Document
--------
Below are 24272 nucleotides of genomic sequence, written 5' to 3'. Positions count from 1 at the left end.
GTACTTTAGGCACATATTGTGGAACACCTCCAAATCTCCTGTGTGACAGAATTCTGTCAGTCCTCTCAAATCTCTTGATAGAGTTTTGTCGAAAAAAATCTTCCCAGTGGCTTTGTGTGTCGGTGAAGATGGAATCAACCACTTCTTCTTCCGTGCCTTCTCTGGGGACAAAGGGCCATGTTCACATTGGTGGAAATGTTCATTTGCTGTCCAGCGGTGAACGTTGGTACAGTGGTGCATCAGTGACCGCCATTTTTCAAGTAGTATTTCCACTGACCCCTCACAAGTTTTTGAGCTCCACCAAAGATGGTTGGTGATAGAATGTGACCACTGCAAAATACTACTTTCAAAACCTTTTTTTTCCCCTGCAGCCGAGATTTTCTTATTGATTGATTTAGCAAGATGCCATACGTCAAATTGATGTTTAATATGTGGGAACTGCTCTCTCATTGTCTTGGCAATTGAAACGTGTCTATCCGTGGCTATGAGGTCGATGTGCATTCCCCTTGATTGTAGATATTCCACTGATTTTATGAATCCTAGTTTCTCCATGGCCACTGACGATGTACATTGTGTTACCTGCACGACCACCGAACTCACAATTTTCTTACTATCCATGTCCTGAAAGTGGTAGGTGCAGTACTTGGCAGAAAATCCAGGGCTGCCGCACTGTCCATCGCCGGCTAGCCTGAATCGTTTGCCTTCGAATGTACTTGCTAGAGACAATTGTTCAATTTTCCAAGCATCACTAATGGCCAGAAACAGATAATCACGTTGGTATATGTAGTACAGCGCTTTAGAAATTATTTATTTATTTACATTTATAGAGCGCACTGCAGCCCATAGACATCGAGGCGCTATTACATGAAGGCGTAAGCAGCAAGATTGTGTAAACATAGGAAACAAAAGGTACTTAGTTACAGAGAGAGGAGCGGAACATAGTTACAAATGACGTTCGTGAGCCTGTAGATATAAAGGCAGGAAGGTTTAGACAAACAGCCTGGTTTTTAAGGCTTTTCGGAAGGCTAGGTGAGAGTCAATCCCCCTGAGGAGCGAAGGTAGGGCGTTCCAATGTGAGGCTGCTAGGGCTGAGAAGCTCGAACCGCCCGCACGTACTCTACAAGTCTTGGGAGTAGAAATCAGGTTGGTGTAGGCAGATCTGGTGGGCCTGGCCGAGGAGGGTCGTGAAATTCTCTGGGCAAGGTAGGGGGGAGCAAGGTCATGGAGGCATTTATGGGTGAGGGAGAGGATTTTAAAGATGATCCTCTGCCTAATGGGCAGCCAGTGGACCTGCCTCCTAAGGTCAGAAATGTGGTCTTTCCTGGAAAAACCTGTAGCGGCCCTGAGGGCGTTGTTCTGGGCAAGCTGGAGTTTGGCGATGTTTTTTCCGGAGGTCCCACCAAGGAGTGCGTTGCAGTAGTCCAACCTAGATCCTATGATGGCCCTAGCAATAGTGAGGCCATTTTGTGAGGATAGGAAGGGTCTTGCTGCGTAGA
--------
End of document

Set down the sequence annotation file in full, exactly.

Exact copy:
Below are 24272 nucleotides of genomic sequence, written 5' to 3'. Positions count from 1 at the left end.
GTACTTTAGGCACATATTGTGGAACACCTCCAAATCTCCTGTGTGACAGAATTCTGTCAGTCCTCTCAAATCTCTTGATAGAGTTTTGTCGAAAAAAATCTTCCCAGTGGCTTTGTGTGTCGGTGAAGATGGAATCAACCACTTCTTCTTCCGTGCCTTCTCTGGGGACAAAGGGCCATGTTCACATTGGTGGAAATGTTCATTTGCTGTCCAGCGGTGAACGTTGGTACAGTGGTGCATCAGTGACCGCCATTTTTCAAGTAGTATTTCCACTGACCCCTCACAAGTTTTTGAGCTCCACCAAAGATGGTTGGTGATAGAATGTGACCACTGCAAAATACTACTTTCAAAACCTTTTTTTTCCCCTGCAGCCGAGATTTTCTTATTGATTGATTTAGCAAGATGCCATACGTCAAATTGATGTTTAATATGTGGGAACTGCTCTCTCATTGTCTTGGCAATTGAAACGTGTCTATCCGTGGCTATGAGGTCGATGTGCATTCCCCTTGATTGTAGATATTCCACTGATTTTATGAATCCTAGTTTCTCCATGGCCACTGACGATGTACATTGTGTTACCTGCACGACCACCGAACTCACAATTTTCTTACTATCCATGTCCTGAAAGTGGTAGGTGCAGTACTTGGCAGAAAATCCAGGGCTGCCGCACTGTCCATCGCCGGCTAGCCTGAATCGTTTGCCTTCGAATGTACTTGCTAGAGACAATTGTTCAATTTTCCAAGCATCACTAATGGCCAGAAACAGATAATCACGTTGGTATATGTAGTACAGCGCTTTAGAAATTATTTATTTATTTACATTTATAGAGCGCACTGCAGCCCATAGACATCGAGGCGCTATTACATGAAGGCGTAAGCAGCAAGATTGTGTAAACATAGGAAACAAAAGGTACTTAGTTACAGAGAGAGGAGCGGAACATAGTTACAAATGACGTTCGTGAGCCTGTAGATATAAAGGCAGGAAGGTTTAGACAAACAGCCTGGTTTTTAAGGCTTTTCGGAAGGCTAGGTGAGAGTCAATCCCCCTGAGGAGCGAAGGTAGGGCGTTCCAATGTGAGGCTGCTAGGGCTGAGAAGCTCGAACCGCCCGCACGTACTCTACAAGTCTTGGGAGTAGAAATCAGGTTGGTGTAGGCAGATCTGGTGGGCCTGGCCGAGGAGGGTCGTGAAATTCTCTGGGCAAGGTAGGGGGGAGCAAGGTCATGGAGGCATTTATGGGTGAGGGAGAGGATTTTAAAGATGATCCTCTGCCTAATGGGCAGCCAGTGGACCTGCCTCCTAAGGTCAGAAATGTGGTCTTTCCTGGAAAAACCTGTAGCGGCCCTGAGGGCGTTGTTCTGGGCAAGCTGGAGTTTGGCGATGTTTTTTCCGGAGGTCCCACCAAGGAGTGCGTTGCAGTAGTCCAACCTAGATCCTATGATGGCCCTAGCAATAGTGAGGCCATTTTGTGAGGATAGGAAGGGTCTTGCTGCGTAGA